Sunday, 23 February 2014

Zoo Tycoon

When I heard that Zoo Tycoon was being revamped and released on Xbox One, my inner child squealed. Having played the first two to death (expansion packs and all), I was excited to see what the new instalment would bring. I was sceptical, however, as business simulation games are seldom seen on consoles and perhaps the reason for that is that they don’t adapt well. But curiosity and the 10 year-old inside got the better of me and I picked up the launch title slightly after launch day. So over 10 years after my first dose of Zoo-creating, I plunged blindly into the colourful world of Zoo Tycoon.


I wasn’t expecting much to have changed since Zoo Tycoon 2, released 10 years ago. That would have been okay with me, as the original was simple yet effective. However, Zoo Tycoon (XOne), has changed vastly. You are no longer required to construct paths between your exhibits, shops and decorations, instead they connect automatically as you place one of the aforementioned - a subtle change that sacrifices creativity and control for simplicity, a change that may suit a younger audience over and older one.

It’s not all dictated however, the shops can be customised with the use of themed props such as bins, benches and paths, and the paths themselves are shown before you place the concessions, giving you the option of placing it elsewhere. A large range of shops to research will keep you busy in that department, and the same can be said for decorations like fountains and statues. While there is variety here, the variety of animals is perhaps the game’s Achilles’ heel.


Before release, Microsoft and Frontier boasted a roster of 100+ animals, which on the face of it is certainly something to boast about. However, the reality of the roster is rather disappointing. There are over 100 animals, but most are different sub-species. For example, there are 9 sub-species of giraffe, 13 sub-species of bear and 7 sub-species of lions. For me, if I have one type of lion, I have enough, and the same goes for many of the others. Granted, Grizzly and Polar Bears are very different, but at times it just seems like a clever marketing ploy.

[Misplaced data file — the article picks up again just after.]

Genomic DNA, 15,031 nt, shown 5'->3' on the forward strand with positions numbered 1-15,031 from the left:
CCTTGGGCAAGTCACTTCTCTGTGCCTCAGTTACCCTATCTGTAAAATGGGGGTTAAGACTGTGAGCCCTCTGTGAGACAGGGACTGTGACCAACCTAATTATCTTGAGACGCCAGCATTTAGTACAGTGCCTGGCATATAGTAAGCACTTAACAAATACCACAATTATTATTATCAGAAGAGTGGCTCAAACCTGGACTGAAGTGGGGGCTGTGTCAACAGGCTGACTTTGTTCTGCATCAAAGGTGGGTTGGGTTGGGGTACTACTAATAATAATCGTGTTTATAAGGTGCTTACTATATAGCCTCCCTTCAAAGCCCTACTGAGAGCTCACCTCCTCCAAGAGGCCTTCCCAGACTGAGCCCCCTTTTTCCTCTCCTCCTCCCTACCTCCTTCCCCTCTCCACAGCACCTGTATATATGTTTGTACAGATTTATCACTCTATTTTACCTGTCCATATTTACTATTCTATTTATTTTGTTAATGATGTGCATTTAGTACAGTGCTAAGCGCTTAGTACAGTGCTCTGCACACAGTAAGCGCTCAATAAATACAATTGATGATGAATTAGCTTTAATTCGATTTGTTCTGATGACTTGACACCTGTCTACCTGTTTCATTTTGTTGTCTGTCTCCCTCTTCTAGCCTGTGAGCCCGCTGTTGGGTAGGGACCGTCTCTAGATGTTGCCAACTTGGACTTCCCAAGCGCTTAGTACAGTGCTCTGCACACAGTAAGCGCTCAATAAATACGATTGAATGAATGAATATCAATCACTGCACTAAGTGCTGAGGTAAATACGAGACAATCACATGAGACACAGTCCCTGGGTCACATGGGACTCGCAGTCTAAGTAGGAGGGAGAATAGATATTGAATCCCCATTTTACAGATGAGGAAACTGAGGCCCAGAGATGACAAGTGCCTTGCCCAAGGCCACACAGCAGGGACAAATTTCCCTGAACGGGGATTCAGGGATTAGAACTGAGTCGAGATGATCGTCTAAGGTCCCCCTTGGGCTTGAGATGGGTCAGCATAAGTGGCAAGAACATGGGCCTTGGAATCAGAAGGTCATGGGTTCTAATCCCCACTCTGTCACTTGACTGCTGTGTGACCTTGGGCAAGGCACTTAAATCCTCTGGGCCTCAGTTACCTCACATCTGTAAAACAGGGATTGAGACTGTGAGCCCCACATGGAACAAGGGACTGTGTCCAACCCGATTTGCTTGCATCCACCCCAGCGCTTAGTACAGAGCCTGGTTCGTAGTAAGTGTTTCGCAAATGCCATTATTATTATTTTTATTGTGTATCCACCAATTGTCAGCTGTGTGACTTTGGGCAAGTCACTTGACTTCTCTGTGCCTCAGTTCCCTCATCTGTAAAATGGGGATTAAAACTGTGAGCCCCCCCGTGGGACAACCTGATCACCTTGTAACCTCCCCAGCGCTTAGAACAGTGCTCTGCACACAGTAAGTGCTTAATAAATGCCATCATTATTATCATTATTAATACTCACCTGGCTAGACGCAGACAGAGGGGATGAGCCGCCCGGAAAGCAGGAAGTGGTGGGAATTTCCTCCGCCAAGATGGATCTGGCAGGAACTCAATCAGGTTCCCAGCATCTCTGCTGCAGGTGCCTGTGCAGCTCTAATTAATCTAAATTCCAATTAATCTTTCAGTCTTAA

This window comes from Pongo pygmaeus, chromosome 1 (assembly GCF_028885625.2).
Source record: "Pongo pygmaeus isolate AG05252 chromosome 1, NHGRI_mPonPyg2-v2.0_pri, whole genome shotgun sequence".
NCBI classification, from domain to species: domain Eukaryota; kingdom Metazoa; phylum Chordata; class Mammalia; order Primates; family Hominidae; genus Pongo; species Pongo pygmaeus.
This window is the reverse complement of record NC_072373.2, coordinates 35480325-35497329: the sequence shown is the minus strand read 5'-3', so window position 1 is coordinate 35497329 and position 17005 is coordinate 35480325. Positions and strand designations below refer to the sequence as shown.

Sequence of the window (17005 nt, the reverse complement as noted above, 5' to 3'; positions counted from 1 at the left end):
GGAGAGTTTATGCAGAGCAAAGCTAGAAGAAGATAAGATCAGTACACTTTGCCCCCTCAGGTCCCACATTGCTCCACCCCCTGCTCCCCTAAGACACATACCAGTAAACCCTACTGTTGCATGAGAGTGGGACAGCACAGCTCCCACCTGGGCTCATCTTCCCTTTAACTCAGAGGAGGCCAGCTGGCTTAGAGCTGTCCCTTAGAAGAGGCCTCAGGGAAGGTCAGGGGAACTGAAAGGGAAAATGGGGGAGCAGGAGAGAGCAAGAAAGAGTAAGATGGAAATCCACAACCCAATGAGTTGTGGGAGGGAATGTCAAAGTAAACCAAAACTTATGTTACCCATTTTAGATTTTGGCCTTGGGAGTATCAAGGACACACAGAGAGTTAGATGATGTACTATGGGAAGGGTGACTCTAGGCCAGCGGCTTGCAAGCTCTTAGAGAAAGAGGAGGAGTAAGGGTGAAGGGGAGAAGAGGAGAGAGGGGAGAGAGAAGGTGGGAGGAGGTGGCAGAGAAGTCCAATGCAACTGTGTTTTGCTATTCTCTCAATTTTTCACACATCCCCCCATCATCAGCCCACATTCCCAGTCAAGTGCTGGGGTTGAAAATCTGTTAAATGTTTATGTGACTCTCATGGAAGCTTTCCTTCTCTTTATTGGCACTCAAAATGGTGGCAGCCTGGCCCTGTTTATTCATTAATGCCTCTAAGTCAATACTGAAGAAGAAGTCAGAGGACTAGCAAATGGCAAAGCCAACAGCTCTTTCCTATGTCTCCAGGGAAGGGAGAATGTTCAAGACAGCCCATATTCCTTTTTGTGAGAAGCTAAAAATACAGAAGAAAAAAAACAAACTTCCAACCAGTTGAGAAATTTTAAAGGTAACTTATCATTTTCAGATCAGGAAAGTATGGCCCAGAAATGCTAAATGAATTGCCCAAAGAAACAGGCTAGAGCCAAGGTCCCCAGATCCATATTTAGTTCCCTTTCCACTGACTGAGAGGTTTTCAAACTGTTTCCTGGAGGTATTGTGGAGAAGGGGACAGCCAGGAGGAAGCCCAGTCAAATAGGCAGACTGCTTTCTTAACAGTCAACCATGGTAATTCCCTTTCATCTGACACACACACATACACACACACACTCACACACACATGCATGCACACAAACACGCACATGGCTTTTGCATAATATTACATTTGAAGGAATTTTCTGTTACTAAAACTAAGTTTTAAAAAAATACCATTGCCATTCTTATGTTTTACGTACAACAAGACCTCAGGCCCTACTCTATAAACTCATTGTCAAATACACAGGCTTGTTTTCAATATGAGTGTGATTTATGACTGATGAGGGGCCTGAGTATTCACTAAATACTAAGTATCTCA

That being said, the inclusion of some animals did appease and pleasantly surprise me. Meerkats, Tortoises and Red Pandas offer some consolation but all of these are suited to mini-exhibits, meaning you cannot interact with them and cannot edit their exhibit.

Interacting with animals is a feature that was expected as the developer was responsible for Kinect-harnessing-title Kinectimals on the 360. In Zoo Tycoon (XOne) you can feed animals, like elephants, clean animals, like hippos and even play with animals, like monkeys. The play interaction is the shining light where the Kinect is concerned in this game. It can register facial expressions and arm movements causing monkeys to copy and smile back at you or wave hello. It may seem trivial but it is rather enjoyable and impressive, especially to a child who dreams of being a zookeeper.


This is the other main change. You can now build your zoo through Tycoon View (a top-down editor) or run around your zoo in third-person as a generic zookeeper with devilish good looks. The third-person mode allows you to take photos, interact with your animals and even race buggies, a small yet entertaining feature. Customisation is possible too, showing that the developers have thought about the little things.

Zoo Tycoon was one of the only launch games that held a PEGI 3+ rating, and was thus seen as a children’s game. When we consider it as this, a children’s game, it is fantastically interactive, wondrous and great fun; but to fans of the original series and hardcore gamers, it is perhaps trivial and limited. I wouldn’t be surprised if the lack of variety is leaving room for future DLC or expansion packs.

A fun, vibrant reboot that leaves us wanting more, but not for the right reasons. Zoo Tycoon gets a 3/5 [].

Jonny Naylor


Zoo Tycoon at CeX



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